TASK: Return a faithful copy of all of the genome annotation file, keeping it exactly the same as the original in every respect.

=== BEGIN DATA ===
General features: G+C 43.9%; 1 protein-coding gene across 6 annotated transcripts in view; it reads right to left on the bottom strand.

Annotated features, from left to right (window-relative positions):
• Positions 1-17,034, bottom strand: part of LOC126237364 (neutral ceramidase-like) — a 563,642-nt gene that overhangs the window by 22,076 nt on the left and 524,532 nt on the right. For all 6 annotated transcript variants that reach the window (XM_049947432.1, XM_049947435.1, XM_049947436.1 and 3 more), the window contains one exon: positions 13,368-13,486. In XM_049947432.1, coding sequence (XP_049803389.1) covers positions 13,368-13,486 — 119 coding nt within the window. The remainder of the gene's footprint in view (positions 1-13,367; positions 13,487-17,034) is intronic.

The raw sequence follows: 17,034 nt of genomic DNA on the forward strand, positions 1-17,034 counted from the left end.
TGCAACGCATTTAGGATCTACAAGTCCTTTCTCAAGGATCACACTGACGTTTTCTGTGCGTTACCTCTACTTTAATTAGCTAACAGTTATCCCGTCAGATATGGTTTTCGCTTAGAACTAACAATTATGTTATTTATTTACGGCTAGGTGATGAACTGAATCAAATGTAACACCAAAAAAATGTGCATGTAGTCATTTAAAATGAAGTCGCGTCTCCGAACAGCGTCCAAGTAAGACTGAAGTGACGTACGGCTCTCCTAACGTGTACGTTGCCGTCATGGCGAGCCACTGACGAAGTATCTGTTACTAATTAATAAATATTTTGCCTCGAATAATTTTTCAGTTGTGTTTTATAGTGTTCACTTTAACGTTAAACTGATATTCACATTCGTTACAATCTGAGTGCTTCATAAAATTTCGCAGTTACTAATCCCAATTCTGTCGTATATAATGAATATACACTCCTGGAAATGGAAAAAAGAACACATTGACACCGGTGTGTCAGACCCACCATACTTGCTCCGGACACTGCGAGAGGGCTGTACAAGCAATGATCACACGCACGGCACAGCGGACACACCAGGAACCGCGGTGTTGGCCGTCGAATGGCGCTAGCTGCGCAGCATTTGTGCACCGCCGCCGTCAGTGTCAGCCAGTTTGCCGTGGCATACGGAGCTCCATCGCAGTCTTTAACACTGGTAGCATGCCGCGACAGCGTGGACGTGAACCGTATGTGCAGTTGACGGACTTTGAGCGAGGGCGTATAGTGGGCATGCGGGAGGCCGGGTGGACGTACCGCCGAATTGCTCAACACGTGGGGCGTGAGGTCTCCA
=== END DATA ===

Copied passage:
General features: G+C 43.9%; 1 protein-coding gene across 6 annotated transcripts in view; it reads right to left on the bottom strand.

Annotated features, from left to right (window-relative positions):
• Positions 1-17,034, bottom strand: part of LOC126237364 (neutral ceramidase-like) — a 563,642-nt gene that overhangs the window by 22,076 nt on the left and 524,532 nt on the right. For all 6 annotated transcript variants that reach the window (XM_049947432.1, XM_049947435.1, XM_049947436.1 and 3 more), the window contains one exon: positions 13,368-13,486. In XM_049947432.1, coding sequence (XP_049803389.1) covers positions 13,368-13,486 — 119 coding nt within the window. The remainder of the gene's footprint in view (positions 1-13,367; positions 13,487-17,034) is intronic.

The raw sequence follows: 17,034 nt of genomic DNA on the forward strand, positions 1-17,034 counted from the left end.
TGCAACGCATTTAGGATCTACAAGTCCTTTCTCAAGGATCACACTGACGTTTTCTGTGCGTTACCTCTACTTTAATTAGCTAACAGTTATCCCGTCAGATATGGTTTTCGCTTAGAACTAACAATTATGTTATTTATTTACGGCTAGGTGATGAACTGAATCAAATGTAACACCAAAAAAATGTGCATGTAGTCATTTAAAATGAAGTCGCGTCTCCGAACAGCGTCCAAGTAAGACTGAAGTGACGTACGGCTCTCCTAACGTGTACGTTGCCGTCATGGCGAGCCACTGACGAAGTATCTGTTACTAATTAATAAATATTTTGCCTCGAATAATTTTTCAGTTGTGTTTTATAGTGTTCACTTTAACGTTAAACTGATATTCACATTCGTTACAATCTGAGTGCTTCATAAAATTTCGCAGTTACTAATCCCAATTCTGTCGTATATAATGAATATACACTCCTGGAAATGGAAAAAAGAACACATTGACACCGGTGTGTCAGACCCACCATACTTGCTCCGGACACTGCGAGAGGGCTGTACAAGCAATGATCACACGCACGGCACAGCGGACACACCAGGAACCGCGGTGTTGGCCGTCGAATGGCGCTAGCTGCGCAGCATTTGTGCACCGCCGCCGTCAGTGTCAGCCAGTTTGCCGTGGCATACGGAGCTCCATCGCAGTCTTTAACACTGGTAGCATGCCGCGACAGCGTGGACGTGAACCGTATGTGCAGTTGACGGACTTTGAGCGAGGGCGTATAGTGGGCATGCGGGAGGCCGGGTGGACGTACCGCCGAATTGCTCAACACGTGGGGCGTGAGGTCTCCA